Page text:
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Jun 10, 2010 11:26 AM

What kinds of cheeses do not require refrigeration?

On a layover in Amsterdam a few years ago, I toured a Gouda cheese factory. The cheesemaker told us authentic Gouda should not be refrigerated. I bought some to take home with me and never refrigerated it, and it was great.

I am wondering if there other cheeses that don't need to be or shouldn't be refrigerated? I'm trying to make a gift basket and I want to include some cheese, but it cannot be perishable. Aside from Gouda, what are my options?

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  1. Young ripened cheeses, e.g. brie and camembert, are good for a week without refrigeration before they "ammoniate". Also, hard aged cheeses like romano may sweat a little at room temp, but will keep for quite a while.

    1 Reply
    1. re: Veggo

      And I can testify the "quite a while" part, by adding that I survived for a few months a while back, on a diet of mostly cheese and other non-perishables, all stored at room temperature. Some of the hard cheeses (I think maybe especially the sheep and goat ones) do sweat, but everything was fine, with the big pieces lasting the several weeks until they were all consumed. The young ripened cheeses sit at room temperature quite well until opened, and YMMV depending on how ripe you like them.

    2. I reckon most hard cheese should be fine for a good while. They can be maturing for several months in just cool, not refrigerated conditions - inherently they were intended as a way of using up milk in a way that could be preserved.

      1. I would agree that whole Brie and Camembert type cheeses will be OK unrefrigerated, but would not recommend cut pieces be left unrefrigerated for too long. Any aged cheese, cut or whole, will keep safely for quite a while unrefrigerated. You do not say if this gift basket will be shipped or merely transported for a day by you. If you're shipping, keep in mind that boxes might sit in a hot truck for hours. If that is the case, there are some cheeses with a wax coating that would not be ruined, such as Grafton Village cheddars from Vermont, Baybel young goudas or even something like Gjetost which is often taken on ski trips. If you're only transporting the basket yourself, any cheese should be fine, and will be the perfect temperature for eating immediately when it arrives.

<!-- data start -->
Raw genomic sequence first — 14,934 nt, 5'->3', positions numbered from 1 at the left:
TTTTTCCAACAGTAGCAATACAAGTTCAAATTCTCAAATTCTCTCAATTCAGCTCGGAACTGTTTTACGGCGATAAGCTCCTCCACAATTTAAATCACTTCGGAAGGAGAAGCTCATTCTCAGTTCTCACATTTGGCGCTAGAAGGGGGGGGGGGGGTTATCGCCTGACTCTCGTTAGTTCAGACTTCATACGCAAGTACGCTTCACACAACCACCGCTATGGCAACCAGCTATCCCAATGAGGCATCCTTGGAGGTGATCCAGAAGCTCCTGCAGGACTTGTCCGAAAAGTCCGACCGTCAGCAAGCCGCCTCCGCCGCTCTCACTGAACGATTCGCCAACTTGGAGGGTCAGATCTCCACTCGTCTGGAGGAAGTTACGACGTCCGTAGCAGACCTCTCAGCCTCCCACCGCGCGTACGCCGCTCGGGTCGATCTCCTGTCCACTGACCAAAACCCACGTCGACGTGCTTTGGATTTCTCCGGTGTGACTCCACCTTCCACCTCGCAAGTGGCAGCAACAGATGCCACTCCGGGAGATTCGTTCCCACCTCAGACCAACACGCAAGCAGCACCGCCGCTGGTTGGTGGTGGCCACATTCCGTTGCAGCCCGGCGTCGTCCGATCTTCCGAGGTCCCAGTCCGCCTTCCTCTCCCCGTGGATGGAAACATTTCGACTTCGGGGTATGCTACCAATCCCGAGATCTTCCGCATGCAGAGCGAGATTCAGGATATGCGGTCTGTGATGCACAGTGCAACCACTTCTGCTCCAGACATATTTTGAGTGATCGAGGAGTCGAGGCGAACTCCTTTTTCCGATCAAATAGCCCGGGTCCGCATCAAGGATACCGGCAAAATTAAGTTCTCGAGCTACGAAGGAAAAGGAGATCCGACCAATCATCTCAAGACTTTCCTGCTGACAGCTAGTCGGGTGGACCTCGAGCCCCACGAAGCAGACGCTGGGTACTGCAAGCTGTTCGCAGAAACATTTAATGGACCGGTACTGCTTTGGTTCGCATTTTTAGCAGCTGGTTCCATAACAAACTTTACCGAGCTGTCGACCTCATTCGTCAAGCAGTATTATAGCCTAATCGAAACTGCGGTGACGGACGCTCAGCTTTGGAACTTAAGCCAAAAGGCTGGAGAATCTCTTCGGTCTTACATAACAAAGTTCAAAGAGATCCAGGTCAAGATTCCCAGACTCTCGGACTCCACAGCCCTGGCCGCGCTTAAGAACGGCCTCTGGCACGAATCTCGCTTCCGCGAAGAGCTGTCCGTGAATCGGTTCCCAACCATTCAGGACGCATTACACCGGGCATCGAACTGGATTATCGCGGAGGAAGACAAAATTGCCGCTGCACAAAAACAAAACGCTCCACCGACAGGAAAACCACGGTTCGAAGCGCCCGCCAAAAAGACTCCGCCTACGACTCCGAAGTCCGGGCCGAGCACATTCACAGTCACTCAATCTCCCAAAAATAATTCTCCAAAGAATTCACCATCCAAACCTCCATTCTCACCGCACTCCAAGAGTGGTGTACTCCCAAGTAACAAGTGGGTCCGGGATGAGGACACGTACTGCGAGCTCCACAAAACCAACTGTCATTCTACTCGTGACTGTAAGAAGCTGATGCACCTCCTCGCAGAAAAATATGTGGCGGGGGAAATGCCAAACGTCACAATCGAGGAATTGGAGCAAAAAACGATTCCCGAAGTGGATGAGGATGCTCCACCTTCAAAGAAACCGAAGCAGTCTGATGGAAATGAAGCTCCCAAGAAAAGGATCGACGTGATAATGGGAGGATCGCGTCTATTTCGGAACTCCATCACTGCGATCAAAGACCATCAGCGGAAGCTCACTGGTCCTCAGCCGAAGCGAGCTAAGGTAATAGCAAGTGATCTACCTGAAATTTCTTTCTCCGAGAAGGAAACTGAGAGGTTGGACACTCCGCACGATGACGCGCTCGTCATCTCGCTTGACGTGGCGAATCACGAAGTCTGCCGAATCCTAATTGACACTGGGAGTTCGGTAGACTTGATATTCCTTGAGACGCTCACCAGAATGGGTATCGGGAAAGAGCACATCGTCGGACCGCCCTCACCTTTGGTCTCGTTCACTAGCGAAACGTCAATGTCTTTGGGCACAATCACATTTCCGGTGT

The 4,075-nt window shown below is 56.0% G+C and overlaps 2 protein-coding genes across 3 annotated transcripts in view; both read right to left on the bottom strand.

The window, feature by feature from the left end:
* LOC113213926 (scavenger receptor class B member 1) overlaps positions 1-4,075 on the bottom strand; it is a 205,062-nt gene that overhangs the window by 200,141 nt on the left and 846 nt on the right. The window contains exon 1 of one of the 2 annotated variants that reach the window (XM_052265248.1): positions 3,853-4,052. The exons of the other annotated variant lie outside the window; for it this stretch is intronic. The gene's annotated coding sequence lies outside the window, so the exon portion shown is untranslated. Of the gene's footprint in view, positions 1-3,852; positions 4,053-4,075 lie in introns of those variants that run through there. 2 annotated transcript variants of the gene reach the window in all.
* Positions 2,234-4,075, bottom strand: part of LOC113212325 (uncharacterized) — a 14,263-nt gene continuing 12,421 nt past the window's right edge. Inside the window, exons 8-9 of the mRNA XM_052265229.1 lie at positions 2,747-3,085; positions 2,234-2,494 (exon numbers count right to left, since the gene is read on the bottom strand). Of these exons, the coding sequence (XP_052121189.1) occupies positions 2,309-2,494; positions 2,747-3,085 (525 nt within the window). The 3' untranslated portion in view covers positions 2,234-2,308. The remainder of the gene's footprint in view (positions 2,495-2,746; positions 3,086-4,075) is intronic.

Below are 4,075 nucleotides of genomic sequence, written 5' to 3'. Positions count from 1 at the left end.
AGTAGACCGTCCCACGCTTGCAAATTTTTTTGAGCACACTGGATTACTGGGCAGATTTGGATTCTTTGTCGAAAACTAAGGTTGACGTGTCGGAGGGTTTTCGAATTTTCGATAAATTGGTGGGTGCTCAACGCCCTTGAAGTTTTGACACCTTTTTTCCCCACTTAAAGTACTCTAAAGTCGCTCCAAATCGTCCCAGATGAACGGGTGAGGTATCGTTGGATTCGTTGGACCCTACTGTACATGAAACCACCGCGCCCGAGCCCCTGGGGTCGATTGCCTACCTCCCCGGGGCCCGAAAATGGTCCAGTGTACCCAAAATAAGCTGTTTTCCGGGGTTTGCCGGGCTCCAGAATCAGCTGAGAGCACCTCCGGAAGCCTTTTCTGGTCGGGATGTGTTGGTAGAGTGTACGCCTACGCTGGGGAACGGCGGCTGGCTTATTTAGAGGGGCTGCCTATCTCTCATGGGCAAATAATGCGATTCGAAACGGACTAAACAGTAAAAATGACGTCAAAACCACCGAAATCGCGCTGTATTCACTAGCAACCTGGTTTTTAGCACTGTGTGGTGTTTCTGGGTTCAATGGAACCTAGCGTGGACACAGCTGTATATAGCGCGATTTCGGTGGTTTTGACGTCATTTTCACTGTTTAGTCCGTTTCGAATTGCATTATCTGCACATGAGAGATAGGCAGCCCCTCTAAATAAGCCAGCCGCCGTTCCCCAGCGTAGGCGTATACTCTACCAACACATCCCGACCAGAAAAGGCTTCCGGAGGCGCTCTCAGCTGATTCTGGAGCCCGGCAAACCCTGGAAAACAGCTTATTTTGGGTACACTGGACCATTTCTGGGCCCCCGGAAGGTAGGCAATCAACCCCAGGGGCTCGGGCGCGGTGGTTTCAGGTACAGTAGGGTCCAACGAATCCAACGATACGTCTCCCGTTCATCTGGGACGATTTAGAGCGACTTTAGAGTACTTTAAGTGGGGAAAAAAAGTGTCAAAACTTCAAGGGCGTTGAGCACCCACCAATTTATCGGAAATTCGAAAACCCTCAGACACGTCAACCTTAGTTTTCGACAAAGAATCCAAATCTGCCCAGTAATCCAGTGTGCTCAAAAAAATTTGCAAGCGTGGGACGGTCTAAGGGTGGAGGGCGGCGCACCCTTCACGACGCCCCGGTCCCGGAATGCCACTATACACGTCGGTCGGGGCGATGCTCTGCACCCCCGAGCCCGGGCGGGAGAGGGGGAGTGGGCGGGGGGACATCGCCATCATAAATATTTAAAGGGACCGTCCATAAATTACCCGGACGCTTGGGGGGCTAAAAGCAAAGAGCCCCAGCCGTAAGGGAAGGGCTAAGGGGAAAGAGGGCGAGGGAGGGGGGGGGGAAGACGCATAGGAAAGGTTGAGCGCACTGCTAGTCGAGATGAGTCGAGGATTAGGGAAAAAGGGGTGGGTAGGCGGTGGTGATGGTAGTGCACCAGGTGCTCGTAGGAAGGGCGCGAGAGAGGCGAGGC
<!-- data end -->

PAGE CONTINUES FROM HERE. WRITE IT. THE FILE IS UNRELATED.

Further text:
1. Good advice. Generally, the more aged the cheese, the longer it will last at room temperature. HOWEVER, as others have noted, "room temperature" does not mean on the counter of an unairconditioned kitchen on a hot day. Cheeses are best kept in a cool, dark, well-ventilated place. Also, they'll keep better at room temperature if they are loosely wrapped in paper, not shrink wrapped in plastic which keeps them from breathing and allows moisture to collect between the surface of the cheese and the plastic.

          I was digging around my desk drawer and found a little jar with some grated parmesan in it -- it's been there for at least a couple of years and although it's gotten darker in color and stronger in aroma and flavor, it's not spoiled.

          2 Replies
          1. re: Ruth Lafler

            This is a good reminder of the difference in climate between coastal western/southern Europe and Anglo-North America....

            1. re: Karl S

              Yes, sort of like remembering that when they say red wine should be served at room temperature, they really mean "cellar temperature" which is much colder than the rooms in most American houses.

          2. Thanks everyone. No, the basket wont be shipped; I will be delivering it myself. However, it WILL be in a fairly warm place for a few hours. I think I will be pretty safe if I try to keep it as cool as possible.

            1 Reply
            1. re: zainab13

              It'll be fine. I've bought cheeses in Northern France and it's then been over 24 hours before we got home. Car was a little stinky at the end but the cheese was delish (was quite warm weather)